GSR duties and resources, including the SENY Service Handbook, The AA Service Manual/Twelve Concepts for World Service, etc.

Next, we’ll quickly talk about the Parliamentary procedures that we use to vote at Assemblies and a bit about the voting process.

SENY Assemblies use the modified form of Robert’s Rules of Order in order to conduct business.

In A.A. we use what’s referred to as modified Robert’s Rules of Order. We use them to help conduct the flow of a meeting where voting takes place and help to establish a process to make sure that each voice can be heard. Certain terms you may hear are “I would like to make a motion to…” “Second”; “Point of Order” “Point of Information” “Call the Question”: “motion to Table”; “Motion to close.”.

We refer to them as ‘Modified’ in A.A. as we do not use them as strictly as the full version.
A.A. General Service takes great care in making sure every voice is heard and that we reach decisions by “substantial unanimity” where in almost all cases a vote passes by a minimum of 2/3rds of eligible voters. This is so we can never slowly become divided into two sizable parties, neither feeling they are getting what they want. We also take care to listen to “minority opinion.” This means that whoever was not in the ‘prevailing’ or winning vote has the opportunity to speak again as to why they were for or against a motion.

A bit on the minority opinion. It is unique to AA and it can be used to change the majority opinion when presented in the right fashion. It can cause those present to recast their votes in a different light given the new evidence.  If this happens to you at an Assembly, then it is your right and duty to cast your vote differently given the new information at hand. – (Concept 3 – “Right of Decision”) After the minority opinion has been presented the Parliamentarian will ask if anyone has changed their vote and if so, a simple majority will re-open the discussion and a new vote will be taken.  This very unique democratic concept is the true essence of Love and Tolerance that we practice in all our affairs. Where else does the minority get the same rights as the majority? Nowhere, except in AA.

You can explore a deeper look at How we vote in SENY by reading that section of the Handbook or by going to this link:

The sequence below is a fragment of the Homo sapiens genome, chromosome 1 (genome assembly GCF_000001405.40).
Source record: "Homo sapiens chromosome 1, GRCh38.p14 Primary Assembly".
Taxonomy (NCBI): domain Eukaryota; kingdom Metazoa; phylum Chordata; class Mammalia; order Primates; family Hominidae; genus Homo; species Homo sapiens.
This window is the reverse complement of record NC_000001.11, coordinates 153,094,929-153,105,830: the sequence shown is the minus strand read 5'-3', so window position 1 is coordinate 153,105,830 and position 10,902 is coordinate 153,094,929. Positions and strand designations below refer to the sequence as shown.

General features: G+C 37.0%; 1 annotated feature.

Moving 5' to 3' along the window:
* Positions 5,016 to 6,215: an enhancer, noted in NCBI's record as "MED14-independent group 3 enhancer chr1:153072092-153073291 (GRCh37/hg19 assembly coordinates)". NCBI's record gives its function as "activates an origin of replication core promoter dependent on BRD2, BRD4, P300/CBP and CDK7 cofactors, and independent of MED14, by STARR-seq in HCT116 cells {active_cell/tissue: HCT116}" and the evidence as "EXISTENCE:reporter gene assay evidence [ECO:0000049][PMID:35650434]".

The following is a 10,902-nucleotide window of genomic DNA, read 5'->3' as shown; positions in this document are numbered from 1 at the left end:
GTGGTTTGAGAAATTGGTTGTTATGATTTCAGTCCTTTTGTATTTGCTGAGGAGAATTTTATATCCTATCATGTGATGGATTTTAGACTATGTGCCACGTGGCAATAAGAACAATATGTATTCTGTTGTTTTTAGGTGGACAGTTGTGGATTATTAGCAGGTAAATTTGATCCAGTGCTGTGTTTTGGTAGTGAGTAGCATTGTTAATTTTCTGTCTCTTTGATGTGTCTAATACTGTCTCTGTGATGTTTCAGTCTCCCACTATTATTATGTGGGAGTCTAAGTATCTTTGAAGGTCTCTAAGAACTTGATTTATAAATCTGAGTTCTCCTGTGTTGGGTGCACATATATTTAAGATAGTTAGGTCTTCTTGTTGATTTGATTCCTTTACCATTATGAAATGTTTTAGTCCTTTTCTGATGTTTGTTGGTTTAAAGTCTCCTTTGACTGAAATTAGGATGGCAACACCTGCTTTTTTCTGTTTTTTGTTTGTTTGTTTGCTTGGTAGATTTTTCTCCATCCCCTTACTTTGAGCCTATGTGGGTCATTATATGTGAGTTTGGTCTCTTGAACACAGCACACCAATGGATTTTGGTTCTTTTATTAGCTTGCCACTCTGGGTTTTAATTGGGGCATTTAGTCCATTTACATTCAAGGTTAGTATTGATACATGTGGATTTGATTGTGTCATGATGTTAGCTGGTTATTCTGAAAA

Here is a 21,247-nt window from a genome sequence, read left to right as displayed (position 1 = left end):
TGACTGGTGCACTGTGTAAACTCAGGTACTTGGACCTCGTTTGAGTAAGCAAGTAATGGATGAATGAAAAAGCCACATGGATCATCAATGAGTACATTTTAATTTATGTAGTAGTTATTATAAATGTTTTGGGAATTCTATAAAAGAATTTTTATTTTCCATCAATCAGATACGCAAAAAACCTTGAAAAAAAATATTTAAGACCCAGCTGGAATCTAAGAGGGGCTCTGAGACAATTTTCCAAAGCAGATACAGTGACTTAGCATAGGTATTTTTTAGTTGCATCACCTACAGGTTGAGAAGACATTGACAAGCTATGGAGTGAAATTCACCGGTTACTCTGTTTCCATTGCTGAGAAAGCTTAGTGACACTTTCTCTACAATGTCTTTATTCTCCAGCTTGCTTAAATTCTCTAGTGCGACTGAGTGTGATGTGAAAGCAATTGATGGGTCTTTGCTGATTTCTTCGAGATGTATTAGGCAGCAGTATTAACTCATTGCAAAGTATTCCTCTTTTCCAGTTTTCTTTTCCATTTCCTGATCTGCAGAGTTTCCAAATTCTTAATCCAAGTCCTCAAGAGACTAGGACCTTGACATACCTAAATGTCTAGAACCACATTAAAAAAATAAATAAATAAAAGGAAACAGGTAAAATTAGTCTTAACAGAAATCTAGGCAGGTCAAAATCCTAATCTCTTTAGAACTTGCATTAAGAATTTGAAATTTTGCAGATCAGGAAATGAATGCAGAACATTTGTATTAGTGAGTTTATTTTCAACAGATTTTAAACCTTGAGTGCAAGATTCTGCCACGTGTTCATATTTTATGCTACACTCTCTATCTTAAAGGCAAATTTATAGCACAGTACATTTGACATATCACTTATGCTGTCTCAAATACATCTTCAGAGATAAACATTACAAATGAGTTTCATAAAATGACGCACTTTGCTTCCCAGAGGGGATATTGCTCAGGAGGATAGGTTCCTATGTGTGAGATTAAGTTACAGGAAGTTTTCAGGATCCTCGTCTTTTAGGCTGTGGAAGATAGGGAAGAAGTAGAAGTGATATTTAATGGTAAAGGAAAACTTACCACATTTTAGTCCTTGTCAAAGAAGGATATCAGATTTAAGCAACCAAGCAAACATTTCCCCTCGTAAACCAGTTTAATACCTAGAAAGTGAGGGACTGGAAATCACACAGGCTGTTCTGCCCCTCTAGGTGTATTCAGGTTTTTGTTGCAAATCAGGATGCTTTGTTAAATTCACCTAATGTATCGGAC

https://static1.squarespace.com/static/559f240ce4b07a4915495c39/t/5e3e4d1fbab6ba3cfafd3933/1581141281506/SENY_RulesOfOrder_Illustrated.pdf


Here is a quick guide to some of the acronyms and names that you will encounter as a GSR:

Alphabet Soup: A Glossary of Commonly Used Acronyms and Terms

AA Grapevine (Inc.), The— A corporation of the General Service Board overseeing the publishing operations of the Grapevine and La Viña

AAWS— Alcoholics Anonymous World Services (Inc.)– A corporation of the General Service Board overseeing the operations of the General Service Office and serving as the publishing company for Conference-approved and service literature

Area— A geographical division entitled to elect a delegate to represent it at the General Service Conference, also assuming some responsibility for AA service activity in its geographical division

CF— Correctional Facilities– A service committee concerned with carrying the AA message to incarcerated alcoholics and/or with working cooperatively with correctional professionals toward that end

Class A Trustee— Non-alcoholic trustee elected by the General Service Board to serve on AA’s General Service Board and standing trustee committees, usually drawn from the ranks of professionals who believe in the AA recovery program

Class B Trustee— AA member trustee elected either regionally (Regional Trustee), nationally (Trustee at Large for the United States or Canada) or from among current or past non-trustee directors at AAWS or The AA Grapevine (General Service Trustee)

CNY— Central New York– Area 47 of the General Service Conference of the United States and Canada, one of the four areas in New York State

CPC— Cooperation with the Professional Community– A service committee concerned with carrying the AA message through working with professionals who may work with alcoholics

DCM— District Committee Member– The chairperson of local district committee, the district’s voice in area committee and assembly meetings